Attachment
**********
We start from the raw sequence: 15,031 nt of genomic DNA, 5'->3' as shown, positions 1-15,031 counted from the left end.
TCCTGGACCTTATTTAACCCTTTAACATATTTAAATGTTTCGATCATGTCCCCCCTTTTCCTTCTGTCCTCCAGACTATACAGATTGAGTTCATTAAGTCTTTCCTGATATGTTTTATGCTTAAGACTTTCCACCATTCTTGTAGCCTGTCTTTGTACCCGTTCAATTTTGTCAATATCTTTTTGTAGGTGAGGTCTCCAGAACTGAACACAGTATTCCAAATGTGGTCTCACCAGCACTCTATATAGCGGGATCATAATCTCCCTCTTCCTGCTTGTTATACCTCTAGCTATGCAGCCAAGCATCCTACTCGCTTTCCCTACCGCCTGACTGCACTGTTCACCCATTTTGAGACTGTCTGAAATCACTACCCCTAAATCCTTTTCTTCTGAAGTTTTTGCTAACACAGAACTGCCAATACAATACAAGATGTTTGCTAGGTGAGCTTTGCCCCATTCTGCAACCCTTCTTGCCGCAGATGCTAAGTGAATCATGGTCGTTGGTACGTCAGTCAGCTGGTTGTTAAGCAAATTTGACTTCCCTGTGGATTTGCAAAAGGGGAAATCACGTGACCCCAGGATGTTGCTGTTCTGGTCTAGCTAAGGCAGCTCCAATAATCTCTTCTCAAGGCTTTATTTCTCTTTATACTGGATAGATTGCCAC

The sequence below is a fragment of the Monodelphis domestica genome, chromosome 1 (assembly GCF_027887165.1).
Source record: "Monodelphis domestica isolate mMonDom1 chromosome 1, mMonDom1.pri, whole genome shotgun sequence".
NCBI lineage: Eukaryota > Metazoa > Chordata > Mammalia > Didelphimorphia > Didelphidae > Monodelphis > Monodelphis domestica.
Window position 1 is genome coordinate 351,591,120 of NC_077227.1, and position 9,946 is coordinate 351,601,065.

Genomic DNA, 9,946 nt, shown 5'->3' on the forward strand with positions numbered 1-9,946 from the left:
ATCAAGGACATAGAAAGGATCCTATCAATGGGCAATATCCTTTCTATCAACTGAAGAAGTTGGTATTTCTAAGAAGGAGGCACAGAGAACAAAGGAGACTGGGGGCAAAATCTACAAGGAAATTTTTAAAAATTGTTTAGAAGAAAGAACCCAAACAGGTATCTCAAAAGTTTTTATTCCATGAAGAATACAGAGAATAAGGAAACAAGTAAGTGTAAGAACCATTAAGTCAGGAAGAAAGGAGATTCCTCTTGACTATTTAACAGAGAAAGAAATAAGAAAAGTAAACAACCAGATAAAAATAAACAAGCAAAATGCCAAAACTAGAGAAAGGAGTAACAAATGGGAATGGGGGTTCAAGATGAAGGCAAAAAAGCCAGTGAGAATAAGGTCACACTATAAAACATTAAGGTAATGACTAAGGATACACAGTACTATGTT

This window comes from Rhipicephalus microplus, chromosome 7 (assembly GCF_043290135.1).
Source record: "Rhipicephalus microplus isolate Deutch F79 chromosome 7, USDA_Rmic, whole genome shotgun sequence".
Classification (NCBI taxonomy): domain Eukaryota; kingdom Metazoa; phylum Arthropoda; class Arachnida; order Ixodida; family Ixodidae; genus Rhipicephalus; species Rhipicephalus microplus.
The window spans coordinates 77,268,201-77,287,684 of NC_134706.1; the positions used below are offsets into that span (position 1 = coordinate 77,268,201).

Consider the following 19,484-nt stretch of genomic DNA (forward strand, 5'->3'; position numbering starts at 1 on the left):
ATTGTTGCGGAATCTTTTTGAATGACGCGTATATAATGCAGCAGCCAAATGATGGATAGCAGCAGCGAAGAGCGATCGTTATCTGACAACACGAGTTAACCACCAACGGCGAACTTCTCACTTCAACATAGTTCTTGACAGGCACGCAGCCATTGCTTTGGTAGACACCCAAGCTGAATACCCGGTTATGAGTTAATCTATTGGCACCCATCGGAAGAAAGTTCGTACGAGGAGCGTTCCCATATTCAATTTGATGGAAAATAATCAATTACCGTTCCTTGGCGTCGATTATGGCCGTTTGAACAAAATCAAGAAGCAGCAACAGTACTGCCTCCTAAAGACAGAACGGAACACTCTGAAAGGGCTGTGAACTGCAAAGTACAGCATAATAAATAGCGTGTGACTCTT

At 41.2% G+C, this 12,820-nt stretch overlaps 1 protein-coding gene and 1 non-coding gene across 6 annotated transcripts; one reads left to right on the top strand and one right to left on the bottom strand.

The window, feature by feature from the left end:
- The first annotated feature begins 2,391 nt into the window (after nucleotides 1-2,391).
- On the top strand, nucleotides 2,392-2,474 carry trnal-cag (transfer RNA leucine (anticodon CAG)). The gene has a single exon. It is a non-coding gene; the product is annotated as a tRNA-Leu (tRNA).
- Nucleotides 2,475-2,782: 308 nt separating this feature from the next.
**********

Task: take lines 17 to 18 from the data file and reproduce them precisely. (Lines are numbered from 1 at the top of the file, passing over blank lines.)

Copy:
- The first annotated feature begins 2,391 nt into the window (after nucleotides 1-2,391).
- On the top strand, nucleotides 2,392-2,474 carry trnal-cag (transfer RNA leucine (anticodon CAG)). The gene has a single exon. It is a non-coding gene; the product is annotated as a tRNA-Leu (tRNA).